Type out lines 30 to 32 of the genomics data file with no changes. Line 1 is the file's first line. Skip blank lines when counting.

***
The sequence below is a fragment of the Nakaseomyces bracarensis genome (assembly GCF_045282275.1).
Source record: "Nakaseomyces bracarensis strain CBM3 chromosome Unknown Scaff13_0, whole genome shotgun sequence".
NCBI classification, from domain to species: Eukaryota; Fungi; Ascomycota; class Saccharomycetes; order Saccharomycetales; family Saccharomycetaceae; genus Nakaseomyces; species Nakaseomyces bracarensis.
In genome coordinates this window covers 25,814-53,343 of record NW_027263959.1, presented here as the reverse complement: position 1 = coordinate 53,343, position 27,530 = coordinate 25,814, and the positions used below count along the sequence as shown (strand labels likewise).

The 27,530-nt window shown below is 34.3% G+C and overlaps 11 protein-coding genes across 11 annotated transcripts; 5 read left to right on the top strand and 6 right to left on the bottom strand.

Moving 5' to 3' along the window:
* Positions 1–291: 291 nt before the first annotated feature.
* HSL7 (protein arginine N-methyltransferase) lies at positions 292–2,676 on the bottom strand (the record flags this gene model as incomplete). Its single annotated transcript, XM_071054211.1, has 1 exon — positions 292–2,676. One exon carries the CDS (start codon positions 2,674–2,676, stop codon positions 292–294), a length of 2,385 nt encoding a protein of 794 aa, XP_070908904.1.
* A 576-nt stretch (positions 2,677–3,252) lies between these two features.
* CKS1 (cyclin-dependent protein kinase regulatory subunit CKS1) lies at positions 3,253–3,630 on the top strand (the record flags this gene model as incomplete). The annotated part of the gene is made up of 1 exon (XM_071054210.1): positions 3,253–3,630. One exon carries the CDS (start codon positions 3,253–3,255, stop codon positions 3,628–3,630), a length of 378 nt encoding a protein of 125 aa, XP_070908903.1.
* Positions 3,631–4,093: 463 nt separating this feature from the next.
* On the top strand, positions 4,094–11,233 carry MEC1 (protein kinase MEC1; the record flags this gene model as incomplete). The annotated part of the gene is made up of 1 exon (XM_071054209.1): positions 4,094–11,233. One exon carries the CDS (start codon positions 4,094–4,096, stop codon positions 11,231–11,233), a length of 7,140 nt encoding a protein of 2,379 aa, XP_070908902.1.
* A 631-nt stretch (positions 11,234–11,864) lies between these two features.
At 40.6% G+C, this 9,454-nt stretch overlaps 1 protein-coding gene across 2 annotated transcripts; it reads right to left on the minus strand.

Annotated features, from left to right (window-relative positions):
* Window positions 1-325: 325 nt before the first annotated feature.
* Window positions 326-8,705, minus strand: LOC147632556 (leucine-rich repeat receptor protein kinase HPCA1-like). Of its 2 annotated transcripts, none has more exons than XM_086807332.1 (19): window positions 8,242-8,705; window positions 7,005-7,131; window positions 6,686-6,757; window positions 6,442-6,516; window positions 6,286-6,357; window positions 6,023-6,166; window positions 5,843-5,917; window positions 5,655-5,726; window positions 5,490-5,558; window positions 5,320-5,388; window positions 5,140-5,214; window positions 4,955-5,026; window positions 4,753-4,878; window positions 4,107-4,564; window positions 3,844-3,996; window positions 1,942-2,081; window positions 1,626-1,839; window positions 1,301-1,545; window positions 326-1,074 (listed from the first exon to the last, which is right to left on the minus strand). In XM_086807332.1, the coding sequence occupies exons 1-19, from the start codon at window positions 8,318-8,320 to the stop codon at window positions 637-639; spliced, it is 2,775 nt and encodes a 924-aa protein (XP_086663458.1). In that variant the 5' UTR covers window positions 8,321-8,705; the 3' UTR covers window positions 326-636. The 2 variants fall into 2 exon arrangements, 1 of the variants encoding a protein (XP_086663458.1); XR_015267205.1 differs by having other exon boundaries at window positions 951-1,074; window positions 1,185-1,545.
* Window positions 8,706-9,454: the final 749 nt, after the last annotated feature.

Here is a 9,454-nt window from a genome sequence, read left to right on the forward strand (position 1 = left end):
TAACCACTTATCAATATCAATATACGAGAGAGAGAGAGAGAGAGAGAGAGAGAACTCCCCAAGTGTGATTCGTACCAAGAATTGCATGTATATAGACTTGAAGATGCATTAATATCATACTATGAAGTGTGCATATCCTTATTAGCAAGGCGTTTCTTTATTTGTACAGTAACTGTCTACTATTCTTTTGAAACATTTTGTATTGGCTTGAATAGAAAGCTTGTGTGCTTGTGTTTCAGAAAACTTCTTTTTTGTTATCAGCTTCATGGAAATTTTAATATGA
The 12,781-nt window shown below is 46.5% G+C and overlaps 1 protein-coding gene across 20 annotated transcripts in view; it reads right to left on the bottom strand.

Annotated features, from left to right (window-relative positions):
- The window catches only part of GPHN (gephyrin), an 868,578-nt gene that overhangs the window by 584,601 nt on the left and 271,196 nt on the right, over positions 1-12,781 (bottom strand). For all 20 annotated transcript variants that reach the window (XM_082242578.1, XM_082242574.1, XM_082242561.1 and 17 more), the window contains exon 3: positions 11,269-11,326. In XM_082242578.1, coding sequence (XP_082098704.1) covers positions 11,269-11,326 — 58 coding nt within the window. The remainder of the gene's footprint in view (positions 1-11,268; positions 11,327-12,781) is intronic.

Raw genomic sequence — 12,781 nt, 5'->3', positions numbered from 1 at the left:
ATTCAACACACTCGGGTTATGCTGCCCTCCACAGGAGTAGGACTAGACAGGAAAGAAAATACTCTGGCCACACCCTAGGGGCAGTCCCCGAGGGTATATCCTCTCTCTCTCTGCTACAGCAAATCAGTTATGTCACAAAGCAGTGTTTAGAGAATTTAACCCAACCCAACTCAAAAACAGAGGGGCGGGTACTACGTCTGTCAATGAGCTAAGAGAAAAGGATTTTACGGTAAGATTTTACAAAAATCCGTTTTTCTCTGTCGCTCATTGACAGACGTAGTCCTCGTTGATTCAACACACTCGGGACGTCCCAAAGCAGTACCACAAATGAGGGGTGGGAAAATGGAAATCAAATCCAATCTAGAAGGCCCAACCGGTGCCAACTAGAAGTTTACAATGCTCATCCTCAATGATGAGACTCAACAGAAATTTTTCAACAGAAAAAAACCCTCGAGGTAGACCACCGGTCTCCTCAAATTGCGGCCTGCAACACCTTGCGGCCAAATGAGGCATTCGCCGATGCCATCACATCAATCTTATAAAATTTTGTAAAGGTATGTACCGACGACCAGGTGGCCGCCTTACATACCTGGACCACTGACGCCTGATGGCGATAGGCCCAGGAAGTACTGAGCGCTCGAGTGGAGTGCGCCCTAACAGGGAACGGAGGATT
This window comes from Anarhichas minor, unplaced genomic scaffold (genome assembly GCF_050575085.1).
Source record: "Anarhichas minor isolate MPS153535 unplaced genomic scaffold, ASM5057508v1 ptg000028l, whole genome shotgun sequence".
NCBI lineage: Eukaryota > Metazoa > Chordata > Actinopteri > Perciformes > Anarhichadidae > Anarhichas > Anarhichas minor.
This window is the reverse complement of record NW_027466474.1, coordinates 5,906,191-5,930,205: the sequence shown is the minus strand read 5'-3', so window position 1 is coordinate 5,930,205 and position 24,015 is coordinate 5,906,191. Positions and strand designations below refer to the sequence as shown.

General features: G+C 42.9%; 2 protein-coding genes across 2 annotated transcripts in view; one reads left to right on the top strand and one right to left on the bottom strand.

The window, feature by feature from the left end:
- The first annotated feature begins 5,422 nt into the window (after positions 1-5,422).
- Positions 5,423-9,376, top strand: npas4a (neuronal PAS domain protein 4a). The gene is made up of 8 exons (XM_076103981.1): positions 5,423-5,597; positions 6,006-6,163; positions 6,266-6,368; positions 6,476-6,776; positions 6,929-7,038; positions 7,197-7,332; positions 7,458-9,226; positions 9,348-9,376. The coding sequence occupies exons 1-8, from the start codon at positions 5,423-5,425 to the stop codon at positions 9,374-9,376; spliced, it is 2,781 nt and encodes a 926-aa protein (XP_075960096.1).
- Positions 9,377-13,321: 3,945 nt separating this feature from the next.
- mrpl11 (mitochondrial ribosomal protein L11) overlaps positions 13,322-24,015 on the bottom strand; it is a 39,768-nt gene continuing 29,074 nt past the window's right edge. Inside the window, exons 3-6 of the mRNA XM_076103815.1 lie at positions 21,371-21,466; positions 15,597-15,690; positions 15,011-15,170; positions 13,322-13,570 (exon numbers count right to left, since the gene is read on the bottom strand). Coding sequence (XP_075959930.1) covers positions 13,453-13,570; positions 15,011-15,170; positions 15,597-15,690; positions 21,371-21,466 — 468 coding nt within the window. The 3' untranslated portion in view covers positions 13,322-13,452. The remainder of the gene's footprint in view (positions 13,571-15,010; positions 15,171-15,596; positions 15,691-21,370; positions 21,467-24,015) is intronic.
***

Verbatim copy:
General features: G+C 42.9%; 2 protein-coding genes across 2 annotated transcripts in view; one reads left to right on the top strand and one right to left on the bottom strand.

The window, feature by feature from the left end:
- The first annotated feature begins 5,422 nt into the window (after positions 1-5,422).